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1.  Prognostic significance of gene-specific promoter hypermethylation in breast cancer patients 
The association between promoter methylation status and survival was investigated in a large cohort of women with breast cancer, participants in the Long Island Breast Cancer Study Project. Archived tumor tissues (n=839) were collected from women diagnosed with a first primary invasive or in situ breast cancer in 1996-1997. Vital status was followed through the end of 2005 with a mean follow up time of 8 years. Promoter methylation of 8 breast cancer-related genes was assessed by MethyLight. The frequencies of methylation for HIN1, RASSF1A, DAPK1, GSTP1, CyclinD2, TWIST, CDH1 and RARβ were 62.9%, 85.2%, 14.1%, 27.8%, 19.6%, 15.3%, 5.8% and 27.6%, respectively. Since survival rates of in situ and invasive breast cancers are substantially different, survival analyses were conducted within 670 invasive cases with complete data on all genes. Age-adjusted Cox-proportional hazards models revealed that GSTP1, TWIST and RARβ methylation was significantly associated with higher breast cancer-specific mortality. Methylation of GSTP1 and RARβ were significantly associated with higher all-cause mortality. To investigate the relationship between the number of methylated genes and breast cancer-specific mortality, we included previously published MethyLight data on p16 and APC methylation status. Breast cancer-specific mortality increased in a dose-dependent manner with increasing number of methylated genes (Ptrend = 0.002), although confidence intervals were wide. Our results suggest that promoter methylation, particularly for a panel of genes, has the potential to be used as a biomarker for predicting prognosis in breast cancer.
doi:10.1007/s10549-011-1712-y
PMCID: PMC3576848  PMID: 21837480
Promoter methylation; Tumor suppressor gene; Breast cancer; Mortality
2.  Aberrant Promoter Hypermethylation and Genomic Hypomethylation in Tumor, Adjacent Normal Tissues and Blood from Breast Cancer Patients 
Anticancer research  2010;30(7):2489-2496.
Background
Promoter hypermethylation and global hypomethylation in the human genome are hallmarks of most cancers. Detection of aberrant methylation in white blood cells (WBC) has been suggested as a marker for cancer development, but has not been extensively investigated. This study was carried out to determine whether aberrant methylation in WBC DNA can be used as a surrogate biomarker for breast cancer risk.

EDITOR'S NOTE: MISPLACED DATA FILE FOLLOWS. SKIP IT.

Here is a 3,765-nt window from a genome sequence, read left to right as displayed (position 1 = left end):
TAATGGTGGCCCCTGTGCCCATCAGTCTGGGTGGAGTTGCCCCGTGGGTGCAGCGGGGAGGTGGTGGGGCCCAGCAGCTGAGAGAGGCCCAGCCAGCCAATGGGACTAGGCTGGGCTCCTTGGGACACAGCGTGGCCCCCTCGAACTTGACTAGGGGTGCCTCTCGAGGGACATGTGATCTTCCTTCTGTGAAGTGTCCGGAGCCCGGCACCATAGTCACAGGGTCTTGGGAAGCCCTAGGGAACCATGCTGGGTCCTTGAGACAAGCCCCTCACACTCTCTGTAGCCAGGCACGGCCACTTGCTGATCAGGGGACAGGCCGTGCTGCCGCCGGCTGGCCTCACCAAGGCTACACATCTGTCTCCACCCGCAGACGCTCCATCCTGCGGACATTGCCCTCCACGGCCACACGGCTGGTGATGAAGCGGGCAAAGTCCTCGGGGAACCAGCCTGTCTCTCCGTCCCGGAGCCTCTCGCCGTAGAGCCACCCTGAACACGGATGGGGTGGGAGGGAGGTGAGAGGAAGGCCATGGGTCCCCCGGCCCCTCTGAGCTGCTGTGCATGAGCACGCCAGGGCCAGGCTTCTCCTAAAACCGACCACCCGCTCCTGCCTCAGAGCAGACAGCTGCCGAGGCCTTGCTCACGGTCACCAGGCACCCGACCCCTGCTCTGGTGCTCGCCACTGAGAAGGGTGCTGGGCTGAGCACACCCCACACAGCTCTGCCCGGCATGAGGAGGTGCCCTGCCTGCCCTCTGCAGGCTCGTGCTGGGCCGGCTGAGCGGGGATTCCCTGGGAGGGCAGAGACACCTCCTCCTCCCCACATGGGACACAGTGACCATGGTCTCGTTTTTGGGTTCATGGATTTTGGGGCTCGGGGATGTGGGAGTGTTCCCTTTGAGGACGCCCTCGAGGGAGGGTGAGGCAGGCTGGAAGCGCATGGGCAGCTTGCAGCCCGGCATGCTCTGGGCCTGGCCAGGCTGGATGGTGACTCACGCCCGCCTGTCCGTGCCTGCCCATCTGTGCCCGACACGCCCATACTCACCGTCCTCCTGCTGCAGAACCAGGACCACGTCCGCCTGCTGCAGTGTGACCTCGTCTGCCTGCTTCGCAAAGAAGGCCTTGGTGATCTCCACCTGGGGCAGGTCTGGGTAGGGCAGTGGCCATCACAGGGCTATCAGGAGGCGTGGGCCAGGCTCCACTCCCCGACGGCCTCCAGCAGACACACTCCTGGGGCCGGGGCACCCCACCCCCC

Patients and Methods
Promoter hypermethylation of 8 tumor suppressor genes (RASSF1A, APC, HIN1, BRCA1, cyclinD1, RARβ, CDH1 and TWIST1) and DNA methylation for three repetitive elements (LINE1, Sat2M1 and AluM2) were analyzed in invasive ductal carcinoma of the breast, paired adjacent normal tissue and WBC from 40 breast cancer patients by the MethyLight assay. Methylation in WBC from 40 controls was also analyzed.
Results
Tumor and adjacent tissues showed frequent hypermethylation for all genes tested, while WBC DNA was rarely hypermethylated. For HIN1, RASSF1A, APC and TWIST1 there was agreement between hypermethylation in tumor and adjacent tissues (P=0.04, P=0.02, P=0.005 and P<0.0001, respectively). DNA methylation for the three repetitive elements was lower in tumor compared to adjacent tissue and WBC DNA. Significant correlations in the methylation of Sat2M1 between tumor and adjacent tissues and WBC DNA were found (P<0.0001 and P=0.046, respectively). There was also a significant difference in methylation of Sat2M1 between cases and controls (P=0.01).
Conclusion
These results suggest that further studies of WBC methylation, including prospective studies, may provide biomarkers of breast cancer risk.
PMCID: PMC3568974  PMID: 20682973
Breast cancer; promoter hypermethylation; genomic methylation; tumor suppressor genes; repetitive elements; WBC DNA
3.  Prenatal Smoke Exposure and Genomic DNA Methylation in a Multiethnic Birth Cohort 
Background
Exposure to prenatal tobacco smoke (PTS) has been associated with a number of health outcomes in the offspring, including some childhood cancers. Lower levels of genomic DNA methylation have also been associated with several types of cancers. We investigated whether PTS was associated with global DNA methylation levels in the offspring.
Methods
Our sample was drawn from a birth cohort of women born between 1959 and 1963 in New York City (n = 90). We measured methylation of repetitive elements (Sat2, Alu, LINE-1) from peripheral blood granulocytes. We combined prospectively collected data on PTS with adult epidemiologic data and blood samples collected in 2001 to 2007 (mean age, 43 years). We used linear regression to assess the association between PTS and repetitive element methylation.